Acropolis of Athens

Acropolis of Athens

Acropolis of Athens: A Journey Through Time

The Acropolis of Athens stands as a testament to the rich cultural and historical heritage of ancient Greece. This iconic site, managed by the Ephorate of Antiquities of the City of Athens, is not only a symbol of classical spirit and civilization but also a masterpiece of architectural and artistic innovation. Nestled in the heart of Athens, this ancient citadel has captivated visitors for centuries with its grandeur and historical significance.

A Glimpse Into the Acropolis

Perched atop a rocky hill, the Acropolis offers a panoramic view of Athens and houses some of the most significant ancient monuments and buildings, primarily constructed during the 5th century BC under the leadership of Pericles. The site includes the Parthenon, the Erechtheion, the Temple of Athena Nike, and the Propylaea, each contributing to the Acropolis’s reputation as the epitome of ancient Greek architecture.

Visiting the Acropolis

Admission Information

  • Full Ticket: €20
  • Reduced Ticket: €10
  • Special Ticket Package: €30 (Valid for 5 days and includes several other archaeological sites in Athens)

Tickets can be purchased at the site or online through the official e-ticketing service of the Hellenic Ministry of Culture and Sports.

Free Admission Days:

  • 6 March (Melina Mercouri Memorial Day)
  • 18 April (International Monuments Day)
  • 18 May (International Museums Day)
  • Last weekend of September (European Heritage Days)
  • 28 October (Ohi Day)

Operating Hours

  • Summer (1 April – 31 October): 08:00 – 20:00 (Last entrance at 19:30)
  • Winter (1 November – 31 March): 08:00 – 17:00 (Last entrance at 16:30)

Note: The site is closed on major holidays including 1 January, 25 March, 1 May, Easter Sunday, 25 December, and 26 December.

Accessibility and Amenities

The Acropolis is committed to being accessible to all visitors. An elevator is available for wheelchair users, individuals with reduced mobility, and parents with strollers. However, the elevator may be out of service for maintenance every second Monday from 07:00 to 11:00. Visitors are advised to contact the site in advance for details and terms at +30 210 3214172 or +30 210 9238470.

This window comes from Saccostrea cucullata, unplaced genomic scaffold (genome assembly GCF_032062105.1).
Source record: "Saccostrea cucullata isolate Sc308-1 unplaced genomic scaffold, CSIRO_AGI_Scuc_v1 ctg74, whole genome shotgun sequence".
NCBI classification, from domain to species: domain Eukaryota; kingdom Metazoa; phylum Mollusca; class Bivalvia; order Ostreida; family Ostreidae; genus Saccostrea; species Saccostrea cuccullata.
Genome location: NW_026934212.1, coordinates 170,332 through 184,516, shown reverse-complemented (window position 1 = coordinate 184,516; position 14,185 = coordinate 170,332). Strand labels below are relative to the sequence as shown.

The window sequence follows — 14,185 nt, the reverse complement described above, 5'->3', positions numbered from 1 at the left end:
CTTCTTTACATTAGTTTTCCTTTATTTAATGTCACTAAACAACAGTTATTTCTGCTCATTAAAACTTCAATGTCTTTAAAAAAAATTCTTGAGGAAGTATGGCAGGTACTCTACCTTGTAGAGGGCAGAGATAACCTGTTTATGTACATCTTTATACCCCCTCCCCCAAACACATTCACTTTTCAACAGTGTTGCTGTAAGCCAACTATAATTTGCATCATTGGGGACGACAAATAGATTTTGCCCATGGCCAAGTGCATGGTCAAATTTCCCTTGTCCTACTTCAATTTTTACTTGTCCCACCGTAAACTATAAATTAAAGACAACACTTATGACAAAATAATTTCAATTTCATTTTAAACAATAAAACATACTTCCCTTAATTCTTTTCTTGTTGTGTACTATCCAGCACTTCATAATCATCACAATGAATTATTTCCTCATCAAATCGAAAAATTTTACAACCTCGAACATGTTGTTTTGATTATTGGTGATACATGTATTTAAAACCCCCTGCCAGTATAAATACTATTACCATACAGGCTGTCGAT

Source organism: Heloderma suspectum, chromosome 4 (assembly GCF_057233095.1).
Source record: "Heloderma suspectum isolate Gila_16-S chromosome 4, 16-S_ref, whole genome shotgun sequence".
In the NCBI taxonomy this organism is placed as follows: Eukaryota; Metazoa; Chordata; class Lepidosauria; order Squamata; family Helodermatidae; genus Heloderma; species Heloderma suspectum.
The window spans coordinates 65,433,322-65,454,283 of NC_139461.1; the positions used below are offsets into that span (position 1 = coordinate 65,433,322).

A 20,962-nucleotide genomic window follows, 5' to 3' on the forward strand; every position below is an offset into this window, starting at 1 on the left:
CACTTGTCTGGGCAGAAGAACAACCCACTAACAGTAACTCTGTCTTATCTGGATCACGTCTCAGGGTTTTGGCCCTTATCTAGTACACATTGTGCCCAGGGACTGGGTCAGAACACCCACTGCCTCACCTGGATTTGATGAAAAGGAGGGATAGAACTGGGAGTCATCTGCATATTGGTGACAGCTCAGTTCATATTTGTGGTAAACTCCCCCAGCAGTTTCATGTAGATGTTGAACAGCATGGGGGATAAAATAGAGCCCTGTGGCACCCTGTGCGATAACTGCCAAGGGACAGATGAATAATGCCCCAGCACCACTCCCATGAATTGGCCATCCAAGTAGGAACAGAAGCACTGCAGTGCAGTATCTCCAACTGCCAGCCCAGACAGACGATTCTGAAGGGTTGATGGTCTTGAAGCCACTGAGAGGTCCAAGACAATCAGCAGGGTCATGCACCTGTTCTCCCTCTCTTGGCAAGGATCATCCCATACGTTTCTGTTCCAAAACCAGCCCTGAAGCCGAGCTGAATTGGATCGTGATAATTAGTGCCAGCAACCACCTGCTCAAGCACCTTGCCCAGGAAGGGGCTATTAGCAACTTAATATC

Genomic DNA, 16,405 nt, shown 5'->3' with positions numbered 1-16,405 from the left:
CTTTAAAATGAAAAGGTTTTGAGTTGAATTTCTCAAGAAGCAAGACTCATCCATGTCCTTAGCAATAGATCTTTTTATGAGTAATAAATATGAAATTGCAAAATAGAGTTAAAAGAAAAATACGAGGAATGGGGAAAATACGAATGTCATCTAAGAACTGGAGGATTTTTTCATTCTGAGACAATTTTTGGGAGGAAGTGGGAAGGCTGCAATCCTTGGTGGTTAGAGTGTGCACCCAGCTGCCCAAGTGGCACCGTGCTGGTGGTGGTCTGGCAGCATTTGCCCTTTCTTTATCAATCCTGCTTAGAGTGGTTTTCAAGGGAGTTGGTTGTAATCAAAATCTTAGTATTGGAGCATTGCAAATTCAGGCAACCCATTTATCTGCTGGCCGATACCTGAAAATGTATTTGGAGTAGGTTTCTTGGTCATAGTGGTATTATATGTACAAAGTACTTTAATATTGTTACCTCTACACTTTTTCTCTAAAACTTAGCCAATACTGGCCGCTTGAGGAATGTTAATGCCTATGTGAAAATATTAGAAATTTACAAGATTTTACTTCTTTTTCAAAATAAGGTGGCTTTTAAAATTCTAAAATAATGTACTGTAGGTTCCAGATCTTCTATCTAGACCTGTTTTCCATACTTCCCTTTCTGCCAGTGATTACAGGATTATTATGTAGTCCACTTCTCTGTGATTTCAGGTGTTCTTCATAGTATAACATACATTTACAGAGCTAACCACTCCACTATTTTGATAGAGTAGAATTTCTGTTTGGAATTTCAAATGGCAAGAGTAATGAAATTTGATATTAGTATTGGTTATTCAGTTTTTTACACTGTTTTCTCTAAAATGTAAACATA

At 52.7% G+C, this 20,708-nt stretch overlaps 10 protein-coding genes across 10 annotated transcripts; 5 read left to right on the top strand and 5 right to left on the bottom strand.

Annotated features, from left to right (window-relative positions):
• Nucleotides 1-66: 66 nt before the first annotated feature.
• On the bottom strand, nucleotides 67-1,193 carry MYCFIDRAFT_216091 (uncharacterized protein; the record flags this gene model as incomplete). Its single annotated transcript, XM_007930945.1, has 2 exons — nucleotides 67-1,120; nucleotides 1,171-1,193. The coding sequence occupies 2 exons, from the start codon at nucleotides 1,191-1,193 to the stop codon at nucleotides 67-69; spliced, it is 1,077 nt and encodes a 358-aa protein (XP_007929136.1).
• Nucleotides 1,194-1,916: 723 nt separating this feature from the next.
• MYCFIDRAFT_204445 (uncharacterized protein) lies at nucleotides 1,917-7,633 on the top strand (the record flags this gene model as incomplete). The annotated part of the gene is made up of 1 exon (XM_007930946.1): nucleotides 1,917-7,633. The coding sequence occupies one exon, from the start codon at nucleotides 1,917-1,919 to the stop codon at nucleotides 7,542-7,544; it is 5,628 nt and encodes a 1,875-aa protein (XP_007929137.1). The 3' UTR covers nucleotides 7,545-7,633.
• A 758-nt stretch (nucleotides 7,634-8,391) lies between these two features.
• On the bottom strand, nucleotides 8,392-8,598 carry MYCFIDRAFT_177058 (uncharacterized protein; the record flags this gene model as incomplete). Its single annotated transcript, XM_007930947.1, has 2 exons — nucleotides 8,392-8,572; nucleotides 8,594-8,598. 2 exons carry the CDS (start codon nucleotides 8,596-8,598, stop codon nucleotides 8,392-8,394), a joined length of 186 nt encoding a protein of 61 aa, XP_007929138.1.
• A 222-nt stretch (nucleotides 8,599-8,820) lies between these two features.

While the site is partially accessible, a detailed map of accessible passages is available here.

How to Get There

Visitors can reach the Acropolis via the “Monastiraki” Metro Station, followed by a scenic walk through the Ancient Agora or the charming Plaka district. For security reasons, large luggage is not allowed on the premises, but small backpacks and handbags are permitted.

Experience the Acropolis

A visit to the Acropolis is more than just a sightseeing trip; it’s a journey back in time. The Parthenon, dedicated to Athena Parthenos, stands as a symbol of the Athenian democracy and artistic achievement. The Erechtheion, with its famous Caryatids, showcases the complexity of ancient Greek religious practice. The Temple of Athena Nike celebrates Athens’ victory over the Persians, and the Propylaea serves as the grand entrance to this sacred space.

Acropolis Museum Shop

The Museum Shop, located at the entrance, offers a variety of souvenirs, books, and replicas of ancient artifacts. It is open from 08:00 to 19:30 during the summer and from 08:00 to 17:00 during the winter. For inquiries, you can contact the shop at +30 210-3222816.

Suggested Bibliography

For those interested in delving deeper into the history and significance of the Acropolis, the following bibliography is recommended:

  • Kavvadias P. & Kawerau G., Η ανασκαφή της Ακροπόλεως (Athens, 1906)
  • Travlos I., Πολεοδομική εξέλιξις των Αθηνών (Athens, 1961/1993)
  • Brouskari M., Τα μνημεία της Ακροπόλεως (Athens, 1996)
  • Hurwit J.M., The Athenian Acropolis: History, Mythology, and Archaeology from the Neolithic Era to the Present (Cambridge, 1999)
  • Schneider L., Die Acropolis von Athen: eine Kunst-und Kulturgeschichte (Darmstadt, 2001)


The Acropolis of Athens is more than just a collection of ancient ruins; it is a symbol of the enduring legacy of ancient Greece. Its timeless beauty and historical significance continue to draw visitors from around the world, offering a unique glimpse into the past and a testament to human creativity and resilience. Whether you are an avid history buff or a casual tourist, the Acropolis promises an unforgettable experience.

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